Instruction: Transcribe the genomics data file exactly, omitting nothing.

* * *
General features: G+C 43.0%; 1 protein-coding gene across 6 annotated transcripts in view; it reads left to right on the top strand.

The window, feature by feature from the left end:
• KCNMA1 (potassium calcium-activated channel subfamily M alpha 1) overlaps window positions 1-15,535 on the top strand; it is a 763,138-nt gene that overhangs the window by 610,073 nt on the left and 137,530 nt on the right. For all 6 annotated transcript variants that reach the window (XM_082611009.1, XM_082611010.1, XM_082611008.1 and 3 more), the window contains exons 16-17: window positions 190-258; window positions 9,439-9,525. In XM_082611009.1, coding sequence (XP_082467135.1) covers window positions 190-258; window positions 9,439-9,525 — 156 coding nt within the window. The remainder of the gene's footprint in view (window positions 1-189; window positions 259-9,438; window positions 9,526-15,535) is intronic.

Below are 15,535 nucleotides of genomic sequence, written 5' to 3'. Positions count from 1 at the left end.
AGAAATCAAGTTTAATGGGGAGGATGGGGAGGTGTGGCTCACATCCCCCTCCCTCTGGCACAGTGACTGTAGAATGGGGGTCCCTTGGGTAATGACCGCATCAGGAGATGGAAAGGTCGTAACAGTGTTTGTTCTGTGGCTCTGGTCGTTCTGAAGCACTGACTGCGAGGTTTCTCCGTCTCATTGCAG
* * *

General features: G+C 43.0%; 1 protein-coding gene across 6 annotated transcripts in view; it reads left to right on the top strand.

The window, feature by feature from the left end:
• KCNMA1 (potassium calcium-activated channel subfamily M alpha 1) overlaps window positions 1-15,535 on the top strand; it is a 763,138-nt gene that overhangs the window by 610,073 nt on the left and 137,530 nt on the right. For all 6 annotated transcript variants that reach the window (XM_082611009.1, XM_082611010.1, XM_082611008.1 and 3 more), the window contains exons 16-17: window positions 190-258; window positions 9,439-9,525. In XM_082611009.1, coding sequence (XP_082467135.1) covers window positions 190-258; window positions 9,439-9,525 — 156 coding nt within the window. The remainder of the gene's footprint in view (window positions 1-189; window positions 259-9,438; window positions 9,526-15,535) is intronic.

Below are 15,535 nucleotides of genomic sequence, written 5' to 3'. Positions count from 1 at the left end.
AGAAATCAAGTTTAATGGGGAGGATGGGGAGGTGTGGCTCACATCCCCCTCCCTCTGGCACAGTGACTGTAGAATGGGGGTCCCTTGGGTAATGACCGCATCAGGAGATGGAAAGGTCGTAACAGTGTTTGTTCTGTGGCTCTGGTCGTTCTGAAGCACTGACTGCGAGGTTTCTCCGTCTCATTGCAG